From 1952 to 1993, one of the world's largest aerial pesticide application programs occurred in New Brunswick. During this time, 97 percent of the province's 6.2 million hectares of forested land was treated with at least one pesticide. A team of researchers and scientists have now compiled and published historical records of pesticide use. The goal is to make the data available to help future studies on the environmental fate — which is what happens to a pesticide once it enters the environment — as well as ecosystem recovery and the legacy effects of this historical program.
There’s nothing quite like a Canadian winter. Majestic scenery, fun outdoor activities, and brutally cold days that cause your heating bill to skyrocket. Scientists and engineers at Natural Resources Canada believe a promising technology can help reduce your energy consumption, the heat pump. What are heat pumps? How do they work? Why is everyone talking about them? Are they right for you? Listen to find out.
CABER laboratories is part of a brand new facility specifically designed to test building envelopes — all the components of a building that separate the indoors from the outdoors. Natural Resources Canada (NRCan) and Carleton University are working together to explore ways to build buildings that are better, healthier and more resilient to climate change. Join us as we tour the facility with NRCan’s Alex Ferguson and Carleton’s Cynthia Cruickshank and Christopher Baldwin, as well as Carleton students Tait Seguin and Calene Baylis.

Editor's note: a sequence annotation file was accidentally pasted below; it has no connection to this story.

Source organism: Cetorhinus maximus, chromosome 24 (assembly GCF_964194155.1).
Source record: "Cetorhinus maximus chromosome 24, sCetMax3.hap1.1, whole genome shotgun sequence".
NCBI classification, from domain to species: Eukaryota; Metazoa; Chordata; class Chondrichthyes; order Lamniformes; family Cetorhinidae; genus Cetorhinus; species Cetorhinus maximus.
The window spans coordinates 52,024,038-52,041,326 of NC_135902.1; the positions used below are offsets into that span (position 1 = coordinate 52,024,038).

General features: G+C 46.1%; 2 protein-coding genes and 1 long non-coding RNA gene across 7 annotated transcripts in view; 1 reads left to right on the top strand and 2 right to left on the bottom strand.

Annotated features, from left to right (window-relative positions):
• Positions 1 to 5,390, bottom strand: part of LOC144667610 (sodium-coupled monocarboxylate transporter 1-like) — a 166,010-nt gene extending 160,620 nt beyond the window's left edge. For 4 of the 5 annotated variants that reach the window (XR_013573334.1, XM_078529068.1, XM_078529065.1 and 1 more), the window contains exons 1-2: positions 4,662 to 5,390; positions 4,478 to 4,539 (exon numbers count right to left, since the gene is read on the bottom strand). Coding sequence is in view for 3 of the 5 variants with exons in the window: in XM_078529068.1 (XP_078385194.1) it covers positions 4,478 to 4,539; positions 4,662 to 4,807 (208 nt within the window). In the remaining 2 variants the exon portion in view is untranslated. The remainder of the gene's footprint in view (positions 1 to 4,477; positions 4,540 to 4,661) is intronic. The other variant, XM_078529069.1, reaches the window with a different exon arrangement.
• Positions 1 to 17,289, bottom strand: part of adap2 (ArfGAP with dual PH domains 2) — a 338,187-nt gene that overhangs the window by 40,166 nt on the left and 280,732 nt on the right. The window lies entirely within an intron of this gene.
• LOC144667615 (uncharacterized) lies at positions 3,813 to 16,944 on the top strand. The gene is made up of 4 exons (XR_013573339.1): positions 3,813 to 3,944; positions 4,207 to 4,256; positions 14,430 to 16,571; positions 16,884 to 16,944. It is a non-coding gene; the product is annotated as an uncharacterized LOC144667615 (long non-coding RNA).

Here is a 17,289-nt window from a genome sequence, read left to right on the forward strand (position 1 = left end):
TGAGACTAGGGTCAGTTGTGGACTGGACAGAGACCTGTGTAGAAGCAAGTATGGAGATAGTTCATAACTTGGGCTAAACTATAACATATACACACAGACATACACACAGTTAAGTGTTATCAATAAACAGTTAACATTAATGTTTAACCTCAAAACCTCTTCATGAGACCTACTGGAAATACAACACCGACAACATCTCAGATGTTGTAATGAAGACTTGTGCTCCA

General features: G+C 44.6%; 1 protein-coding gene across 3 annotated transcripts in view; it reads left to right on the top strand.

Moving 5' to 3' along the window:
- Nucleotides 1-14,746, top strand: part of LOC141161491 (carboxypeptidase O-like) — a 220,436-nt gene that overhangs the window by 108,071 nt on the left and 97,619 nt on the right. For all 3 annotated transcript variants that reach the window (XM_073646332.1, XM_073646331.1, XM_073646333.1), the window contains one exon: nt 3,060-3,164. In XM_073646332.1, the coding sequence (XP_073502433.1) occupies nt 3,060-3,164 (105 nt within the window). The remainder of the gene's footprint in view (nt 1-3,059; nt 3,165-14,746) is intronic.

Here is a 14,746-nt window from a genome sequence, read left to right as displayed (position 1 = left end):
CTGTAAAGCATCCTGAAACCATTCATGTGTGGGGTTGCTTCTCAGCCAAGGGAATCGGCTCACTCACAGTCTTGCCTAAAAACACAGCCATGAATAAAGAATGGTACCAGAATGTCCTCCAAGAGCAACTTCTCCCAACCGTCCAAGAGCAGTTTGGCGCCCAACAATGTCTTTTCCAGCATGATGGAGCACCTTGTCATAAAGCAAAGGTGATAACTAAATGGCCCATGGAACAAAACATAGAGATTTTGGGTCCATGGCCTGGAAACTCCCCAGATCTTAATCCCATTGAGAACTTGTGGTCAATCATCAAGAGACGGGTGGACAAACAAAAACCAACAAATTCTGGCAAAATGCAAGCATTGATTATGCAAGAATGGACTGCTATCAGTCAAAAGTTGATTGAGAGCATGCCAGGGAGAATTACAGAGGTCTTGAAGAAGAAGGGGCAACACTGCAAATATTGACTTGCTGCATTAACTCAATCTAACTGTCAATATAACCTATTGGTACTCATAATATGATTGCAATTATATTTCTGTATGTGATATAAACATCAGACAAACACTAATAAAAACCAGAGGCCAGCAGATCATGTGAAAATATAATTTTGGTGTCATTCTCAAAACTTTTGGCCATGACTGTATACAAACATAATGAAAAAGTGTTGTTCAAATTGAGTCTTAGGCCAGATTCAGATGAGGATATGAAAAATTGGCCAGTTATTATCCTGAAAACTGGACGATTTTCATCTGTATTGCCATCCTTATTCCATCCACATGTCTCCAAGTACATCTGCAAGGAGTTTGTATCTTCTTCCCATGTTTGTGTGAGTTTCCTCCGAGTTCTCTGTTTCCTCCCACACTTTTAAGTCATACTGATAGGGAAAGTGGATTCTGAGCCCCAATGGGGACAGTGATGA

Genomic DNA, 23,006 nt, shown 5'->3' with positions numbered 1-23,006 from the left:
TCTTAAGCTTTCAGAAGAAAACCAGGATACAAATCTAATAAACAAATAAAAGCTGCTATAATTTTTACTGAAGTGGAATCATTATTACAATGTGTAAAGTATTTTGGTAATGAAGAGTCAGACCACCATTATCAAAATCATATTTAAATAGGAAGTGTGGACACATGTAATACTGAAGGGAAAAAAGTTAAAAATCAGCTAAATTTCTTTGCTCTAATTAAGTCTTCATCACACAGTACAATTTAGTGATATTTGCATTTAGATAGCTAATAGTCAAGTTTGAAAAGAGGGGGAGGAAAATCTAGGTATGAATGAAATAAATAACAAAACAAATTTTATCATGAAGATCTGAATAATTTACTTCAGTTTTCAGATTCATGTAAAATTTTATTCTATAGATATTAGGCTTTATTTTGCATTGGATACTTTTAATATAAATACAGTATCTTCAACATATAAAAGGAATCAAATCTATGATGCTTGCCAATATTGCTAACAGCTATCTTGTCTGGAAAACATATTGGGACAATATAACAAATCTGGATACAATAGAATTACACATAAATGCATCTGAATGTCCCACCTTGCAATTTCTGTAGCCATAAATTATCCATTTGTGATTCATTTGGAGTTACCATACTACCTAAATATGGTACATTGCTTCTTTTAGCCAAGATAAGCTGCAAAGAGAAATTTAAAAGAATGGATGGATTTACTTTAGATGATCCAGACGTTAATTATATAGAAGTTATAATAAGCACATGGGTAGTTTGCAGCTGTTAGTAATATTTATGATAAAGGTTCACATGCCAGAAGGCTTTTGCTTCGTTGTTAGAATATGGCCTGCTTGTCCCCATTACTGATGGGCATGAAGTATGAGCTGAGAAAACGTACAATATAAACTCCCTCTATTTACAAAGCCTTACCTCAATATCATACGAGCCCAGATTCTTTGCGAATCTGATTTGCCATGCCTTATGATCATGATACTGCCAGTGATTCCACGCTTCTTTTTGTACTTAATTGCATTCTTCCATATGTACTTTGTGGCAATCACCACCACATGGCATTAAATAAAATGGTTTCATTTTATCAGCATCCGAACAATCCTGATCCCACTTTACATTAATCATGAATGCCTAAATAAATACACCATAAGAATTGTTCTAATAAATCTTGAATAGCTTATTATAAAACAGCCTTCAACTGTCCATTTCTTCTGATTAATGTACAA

As experts tackle the effects of climate change on a global scale, what’s going on in your backyard? Take moths for example. Moth populations are rapidly declining in many parts of the world. Joe Bowden, an entomologist with the Canadian Forest Service, is taking notice and urges others to do the same.
In Cape Bathurst, where Canada's mainland meets the Arctic Ocean, an entire coastline is burning. Aptly named the Smoking Hills, it's home to a really unique geological feature: a deposit of sedimentary rock that's been burning and smouldering continuously for thousands of years. On this episode, we'll be speaking with a research scientist who visited the hellish landscape to study it first-hand.